Context-aware computing is a mobile and ubiquitous computing paradigm in which applications can discover and take advantage of contextual information (such as user location, time of day, computing and communication characteristics, nearby people, objects and devices, user activities and goals, etc.). Such applications are able to adapt their behavior, i.e. functionality, content and interface according to the user’s current situation with minimal intrusion. Context-aware computing is a new and rapidly evolving field and currently the focus of many recent research and development efforts. Pioneering work in context-aware computing was performed in the 1992 at Xerox PARC Laboratory and Olivetti Research, Ltd. (now part of AT&T Laboratories Cambridge), resulting in one of the first context-aware applications, Active Badge Location System (Want et al., 1992). Marc Weiser in his paper “The Computers of the 21st Century” (Weiser, 1991), predicted that the future computing would consist of small, interconnected computers, some integrated seamlessly in our surroundings (often invisible), and some worn by as, aiming to provide useful and effective services to the users according to their information needs and current situation. This started the vision of ubiquitous computing (also called pervasive computing) as the third wave in computing. Since then, many other researchers have studied topics surrounding context-aware mobile and ubiquitous computing and contributed to this field.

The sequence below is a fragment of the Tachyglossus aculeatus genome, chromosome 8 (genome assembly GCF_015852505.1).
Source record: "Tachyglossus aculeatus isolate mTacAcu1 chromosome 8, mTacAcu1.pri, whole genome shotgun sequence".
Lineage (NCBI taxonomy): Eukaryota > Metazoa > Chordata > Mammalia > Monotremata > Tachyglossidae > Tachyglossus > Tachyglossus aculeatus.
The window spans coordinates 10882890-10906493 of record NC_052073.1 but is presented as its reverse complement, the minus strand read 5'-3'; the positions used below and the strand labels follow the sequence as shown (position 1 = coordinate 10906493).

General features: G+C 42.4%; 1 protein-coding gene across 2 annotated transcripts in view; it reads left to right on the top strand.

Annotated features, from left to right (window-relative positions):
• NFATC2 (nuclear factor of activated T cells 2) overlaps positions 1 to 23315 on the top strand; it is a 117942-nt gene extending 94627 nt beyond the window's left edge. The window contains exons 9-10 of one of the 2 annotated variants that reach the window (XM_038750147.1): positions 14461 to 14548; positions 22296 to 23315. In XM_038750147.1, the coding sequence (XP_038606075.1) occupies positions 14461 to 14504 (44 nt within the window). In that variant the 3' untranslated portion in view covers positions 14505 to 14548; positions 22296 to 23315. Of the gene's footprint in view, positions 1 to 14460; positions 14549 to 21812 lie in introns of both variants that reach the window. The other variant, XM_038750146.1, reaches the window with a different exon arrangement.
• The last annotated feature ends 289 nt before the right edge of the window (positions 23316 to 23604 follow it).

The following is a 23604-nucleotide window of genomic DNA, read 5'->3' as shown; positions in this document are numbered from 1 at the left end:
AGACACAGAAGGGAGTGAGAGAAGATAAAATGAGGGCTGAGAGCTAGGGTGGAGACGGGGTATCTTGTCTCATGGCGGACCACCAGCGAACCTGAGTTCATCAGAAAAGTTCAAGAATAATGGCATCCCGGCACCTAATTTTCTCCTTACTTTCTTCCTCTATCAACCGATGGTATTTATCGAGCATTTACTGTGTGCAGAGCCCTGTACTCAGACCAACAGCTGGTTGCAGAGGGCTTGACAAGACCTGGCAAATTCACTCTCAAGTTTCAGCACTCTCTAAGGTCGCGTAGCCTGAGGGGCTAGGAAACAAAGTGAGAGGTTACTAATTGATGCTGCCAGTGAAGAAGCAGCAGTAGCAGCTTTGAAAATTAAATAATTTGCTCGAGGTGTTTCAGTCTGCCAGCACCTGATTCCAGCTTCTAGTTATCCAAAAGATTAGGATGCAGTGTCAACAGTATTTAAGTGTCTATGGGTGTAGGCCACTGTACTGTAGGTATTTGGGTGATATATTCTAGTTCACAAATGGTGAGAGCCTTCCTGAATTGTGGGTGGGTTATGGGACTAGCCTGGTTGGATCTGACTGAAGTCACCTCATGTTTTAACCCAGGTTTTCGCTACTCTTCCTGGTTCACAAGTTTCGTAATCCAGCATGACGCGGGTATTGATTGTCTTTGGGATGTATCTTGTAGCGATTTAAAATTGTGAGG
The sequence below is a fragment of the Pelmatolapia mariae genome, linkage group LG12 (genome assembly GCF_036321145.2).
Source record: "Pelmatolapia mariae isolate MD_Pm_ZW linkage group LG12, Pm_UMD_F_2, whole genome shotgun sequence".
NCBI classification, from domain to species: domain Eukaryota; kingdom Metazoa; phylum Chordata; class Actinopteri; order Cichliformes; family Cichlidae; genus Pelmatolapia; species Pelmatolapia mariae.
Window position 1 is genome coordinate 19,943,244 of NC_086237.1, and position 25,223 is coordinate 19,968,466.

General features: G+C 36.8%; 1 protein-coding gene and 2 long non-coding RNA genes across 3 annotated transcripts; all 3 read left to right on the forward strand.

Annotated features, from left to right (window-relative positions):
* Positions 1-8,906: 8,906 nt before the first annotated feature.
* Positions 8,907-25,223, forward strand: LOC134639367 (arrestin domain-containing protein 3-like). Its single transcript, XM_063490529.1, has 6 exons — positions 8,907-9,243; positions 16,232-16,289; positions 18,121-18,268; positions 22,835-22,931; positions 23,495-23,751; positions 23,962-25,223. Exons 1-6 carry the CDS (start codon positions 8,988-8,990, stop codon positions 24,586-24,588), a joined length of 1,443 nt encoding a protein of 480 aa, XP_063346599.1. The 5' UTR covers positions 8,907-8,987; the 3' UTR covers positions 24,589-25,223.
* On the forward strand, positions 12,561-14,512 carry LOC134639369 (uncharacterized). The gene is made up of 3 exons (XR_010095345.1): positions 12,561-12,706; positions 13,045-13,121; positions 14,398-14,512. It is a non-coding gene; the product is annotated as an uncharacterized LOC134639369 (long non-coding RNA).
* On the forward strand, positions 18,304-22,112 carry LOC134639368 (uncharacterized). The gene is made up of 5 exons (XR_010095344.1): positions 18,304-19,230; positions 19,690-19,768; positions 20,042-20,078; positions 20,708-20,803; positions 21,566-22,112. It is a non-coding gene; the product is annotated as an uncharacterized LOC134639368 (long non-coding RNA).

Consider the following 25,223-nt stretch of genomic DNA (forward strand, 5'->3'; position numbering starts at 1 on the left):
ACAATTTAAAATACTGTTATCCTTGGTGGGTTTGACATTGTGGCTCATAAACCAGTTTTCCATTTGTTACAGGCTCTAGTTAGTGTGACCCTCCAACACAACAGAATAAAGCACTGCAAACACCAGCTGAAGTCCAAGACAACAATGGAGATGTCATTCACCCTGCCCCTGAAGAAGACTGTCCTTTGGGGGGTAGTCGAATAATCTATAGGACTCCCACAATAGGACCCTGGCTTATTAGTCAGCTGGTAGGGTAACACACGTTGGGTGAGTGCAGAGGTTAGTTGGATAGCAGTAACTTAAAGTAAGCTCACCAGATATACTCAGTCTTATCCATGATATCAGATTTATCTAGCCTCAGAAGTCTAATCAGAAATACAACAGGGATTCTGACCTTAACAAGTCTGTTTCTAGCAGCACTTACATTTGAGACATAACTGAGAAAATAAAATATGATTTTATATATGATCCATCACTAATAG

As human beings, we are aware of context, implicitly understand its importance and use it in our daily activities. We routinely use contextual information, such as, who is in our vicinity, where we are, or what is the time of the day, to modulate and adjust our interactions with other people or objects. In the same way that our gesture, activity or a word has different meanings depending on the situation and the context in which they are expressed, the user interaction with any IT application and service is influenced and determined by the situation/context in which such interaction occurs.

What is the context from the mobile and ubiquitous computing point of view? The definition given by Dey and Abowd (2000a) is the most cited one and refer to context as:

“any information that can be used to characterize the situation of an entity. An entity is a person, place, or object that is considered relevant to the interaction between a user and an application, including the user and applications themselves.”

Chen and Kotz (2000) define following categories of context:

  • Computing context includes network connectivity, communication bandwidth, and local computing resources such as printers, displays, memory capacity, processor speed, etc.
  • User context includes user profile, location, preferences and people in the vicinity of the user, even the social situation.